Monday, June 30, 2003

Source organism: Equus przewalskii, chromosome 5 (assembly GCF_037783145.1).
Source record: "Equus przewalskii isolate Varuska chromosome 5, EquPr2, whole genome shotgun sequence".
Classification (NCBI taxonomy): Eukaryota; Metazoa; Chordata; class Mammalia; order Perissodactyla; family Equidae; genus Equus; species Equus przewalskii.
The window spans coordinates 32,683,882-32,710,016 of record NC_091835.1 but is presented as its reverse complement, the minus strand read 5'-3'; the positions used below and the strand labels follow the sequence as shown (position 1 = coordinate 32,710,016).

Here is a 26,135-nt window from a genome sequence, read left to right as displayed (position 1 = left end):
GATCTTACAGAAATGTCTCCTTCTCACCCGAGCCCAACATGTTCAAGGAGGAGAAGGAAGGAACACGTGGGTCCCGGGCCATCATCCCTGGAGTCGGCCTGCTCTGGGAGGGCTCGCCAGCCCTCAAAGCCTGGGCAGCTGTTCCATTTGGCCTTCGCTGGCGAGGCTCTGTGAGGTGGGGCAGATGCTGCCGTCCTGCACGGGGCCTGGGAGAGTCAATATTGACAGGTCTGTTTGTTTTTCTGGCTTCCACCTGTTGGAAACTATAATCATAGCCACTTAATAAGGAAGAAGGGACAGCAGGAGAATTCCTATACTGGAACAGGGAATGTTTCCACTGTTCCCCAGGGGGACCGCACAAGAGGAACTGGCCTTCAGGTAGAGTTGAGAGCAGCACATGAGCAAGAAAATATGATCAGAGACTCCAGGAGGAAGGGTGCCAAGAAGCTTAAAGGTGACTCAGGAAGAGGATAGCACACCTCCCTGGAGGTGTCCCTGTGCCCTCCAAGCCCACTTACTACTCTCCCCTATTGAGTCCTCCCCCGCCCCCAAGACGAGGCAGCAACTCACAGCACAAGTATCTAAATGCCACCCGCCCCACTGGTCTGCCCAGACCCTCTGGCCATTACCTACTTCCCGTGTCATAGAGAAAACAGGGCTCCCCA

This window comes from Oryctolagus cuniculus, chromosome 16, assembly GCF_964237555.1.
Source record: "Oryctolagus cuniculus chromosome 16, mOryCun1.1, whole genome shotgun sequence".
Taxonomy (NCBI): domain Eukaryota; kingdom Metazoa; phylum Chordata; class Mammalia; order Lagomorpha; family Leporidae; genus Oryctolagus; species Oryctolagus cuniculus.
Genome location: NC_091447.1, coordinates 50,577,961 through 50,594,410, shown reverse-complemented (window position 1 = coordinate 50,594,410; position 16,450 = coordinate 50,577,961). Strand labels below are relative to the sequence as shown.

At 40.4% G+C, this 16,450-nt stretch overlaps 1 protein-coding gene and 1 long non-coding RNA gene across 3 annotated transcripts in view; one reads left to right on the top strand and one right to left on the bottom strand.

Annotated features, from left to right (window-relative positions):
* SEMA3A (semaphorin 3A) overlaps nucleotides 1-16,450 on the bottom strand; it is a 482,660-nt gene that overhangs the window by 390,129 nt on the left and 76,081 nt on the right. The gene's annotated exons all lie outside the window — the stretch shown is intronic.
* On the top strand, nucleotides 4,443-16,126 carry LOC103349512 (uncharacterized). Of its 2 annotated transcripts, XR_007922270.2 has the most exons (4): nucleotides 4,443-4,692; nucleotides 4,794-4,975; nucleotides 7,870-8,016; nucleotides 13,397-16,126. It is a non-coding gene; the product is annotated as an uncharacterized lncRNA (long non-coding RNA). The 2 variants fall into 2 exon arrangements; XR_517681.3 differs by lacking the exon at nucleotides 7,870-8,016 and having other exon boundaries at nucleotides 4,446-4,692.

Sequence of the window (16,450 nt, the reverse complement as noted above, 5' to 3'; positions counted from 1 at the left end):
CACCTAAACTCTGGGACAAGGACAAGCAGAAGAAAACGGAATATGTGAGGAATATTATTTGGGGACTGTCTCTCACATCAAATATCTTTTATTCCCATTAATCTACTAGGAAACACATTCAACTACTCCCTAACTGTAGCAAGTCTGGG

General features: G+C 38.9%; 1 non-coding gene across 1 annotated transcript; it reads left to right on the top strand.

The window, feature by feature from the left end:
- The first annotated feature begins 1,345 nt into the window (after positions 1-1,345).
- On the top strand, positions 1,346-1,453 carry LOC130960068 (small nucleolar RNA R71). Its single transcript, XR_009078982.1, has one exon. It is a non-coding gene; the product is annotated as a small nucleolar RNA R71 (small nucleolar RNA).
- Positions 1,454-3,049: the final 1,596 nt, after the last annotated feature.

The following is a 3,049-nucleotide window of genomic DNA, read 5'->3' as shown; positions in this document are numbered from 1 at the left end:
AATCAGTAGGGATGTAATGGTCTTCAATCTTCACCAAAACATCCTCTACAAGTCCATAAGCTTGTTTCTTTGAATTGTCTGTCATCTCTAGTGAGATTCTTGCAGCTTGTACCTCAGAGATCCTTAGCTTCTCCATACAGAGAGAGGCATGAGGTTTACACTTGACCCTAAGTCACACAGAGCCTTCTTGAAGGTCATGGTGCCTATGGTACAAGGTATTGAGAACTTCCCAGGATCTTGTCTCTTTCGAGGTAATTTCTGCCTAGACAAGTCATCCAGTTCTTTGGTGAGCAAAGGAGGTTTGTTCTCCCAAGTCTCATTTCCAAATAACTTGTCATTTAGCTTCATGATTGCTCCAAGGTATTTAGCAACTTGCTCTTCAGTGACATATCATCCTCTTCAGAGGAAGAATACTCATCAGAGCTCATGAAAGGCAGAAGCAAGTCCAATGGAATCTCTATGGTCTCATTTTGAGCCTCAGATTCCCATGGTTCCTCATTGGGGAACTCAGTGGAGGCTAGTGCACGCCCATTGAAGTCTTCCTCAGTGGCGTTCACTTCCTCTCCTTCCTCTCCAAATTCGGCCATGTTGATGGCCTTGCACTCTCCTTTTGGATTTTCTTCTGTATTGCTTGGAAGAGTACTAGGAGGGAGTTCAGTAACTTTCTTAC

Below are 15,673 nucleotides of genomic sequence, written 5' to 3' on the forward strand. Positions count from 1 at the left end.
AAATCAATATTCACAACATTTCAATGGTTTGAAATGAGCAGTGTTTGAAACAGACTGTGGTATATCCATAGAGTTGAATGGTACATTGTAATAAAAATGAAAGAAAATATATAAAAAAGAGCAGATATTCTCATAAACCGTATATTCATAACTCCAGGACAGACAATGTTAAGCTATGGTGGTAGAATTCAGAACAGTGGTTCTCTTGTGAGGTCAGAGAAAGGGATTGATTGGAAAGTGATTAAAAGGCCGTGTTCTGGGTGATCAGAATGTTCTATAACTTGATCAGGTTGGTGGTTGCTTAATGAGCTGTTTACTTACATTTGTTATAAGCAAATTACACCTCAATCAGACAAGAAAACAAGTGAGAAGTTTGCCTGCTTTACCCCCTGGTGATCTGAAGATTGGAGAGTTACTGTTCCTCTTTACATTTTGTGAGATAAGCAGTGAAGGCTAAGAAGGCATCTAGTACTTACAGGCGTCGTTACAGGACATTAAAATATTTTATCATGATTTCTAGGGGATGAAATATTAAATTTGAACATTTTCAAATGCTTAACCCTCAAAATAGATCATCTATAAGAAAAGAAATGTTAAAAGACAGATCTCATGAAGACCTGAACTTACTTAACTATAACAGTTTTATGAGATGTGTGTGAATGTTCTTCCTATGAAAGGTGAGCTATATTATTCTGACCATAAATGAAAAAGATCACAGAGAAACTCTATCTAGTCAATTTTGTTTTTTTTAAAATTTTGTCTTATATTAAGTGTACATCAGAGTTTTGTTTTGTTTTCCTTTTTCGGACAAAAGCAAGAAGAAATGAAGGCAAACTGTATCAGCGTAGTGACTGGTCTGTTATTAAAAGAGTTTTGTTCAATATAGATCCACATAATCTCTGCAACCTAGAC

While feeding our son before I put him in bed I watched the news on the commercial Channel 10. As part of a series of broadcasts from all over the country Micky Chaimovich, the anchorwoman of the channel's news program, was in the settlement of Eli. Watching the broadcast, part of which contained portraits of some older and younger settlers, I was left with very mixed feelings. On one hand I could not help but feeling some sort of admiration and enthusiasm when I heard these 'pioneers' talk about their love for the land, about the bond between themselves, about an idealism that in many ways is similar to that of the founding fathers and mothers of this state. On the other hand, I became very angry when one of the youngsters - one among a group of friends that had lost three or four of its members to terror - said that "people in the center of the country do not know what it is like to lose friends at such an early age". What about the friends and family members of all those soldiers, policemen and civilians from Tel Aviv, Rehovoth, Rishon Letzion who have been killed during the last years? What about those who lost their loved ones in the Dolfinarium bombing two years ago? Partly because settlements such as Eli exist, creating a defensable border has become almost impossible for political and other reasons. This makes crossing the Green Line for almost any determined, healthy Palestinian a piece of cake, and until now all the suicide bombers were both healthy and determined. The group of young friends from Eli, some of whom were identified as belonging to the "hilltop youth", then half jokingly talked about who was supposed to eulogize whom if any of them was to be killed, in which plot he or she was going to be buried, and next to whom. Such fatalist idealism should not be what Zionism, the dream of a state of its own for a truly independent Jewish people, is all about. These young men and women, "the salt of the earth", should not be occupying isolated hilltops and living in lonely caravans for the defense of which too many soldiers' lives unnecessarily have to be put in danger. We need them here, to help build, develop and enrich a truly Jewish homeland within defensable borders. In the meantime Jews on both sides of the Green Line, belonging to one and the same people, appear to live on different planets, and not just mere kilometers away from each other. Each side blames the other(s) for all or part of the misery that befalls us. That in such a situation we do not ( want to ) notice the even greater misery of most Palestinians - as Dany Rubinstein wrote today in Ha'Aretz - does not come as a surprise. Neither does the fact that young Palestinians who see the beautiful swimming pool in Eli, from where part of the program was broadcast, and think of their own living conditions and lack of freedom, become furious with anger, envy and frustration.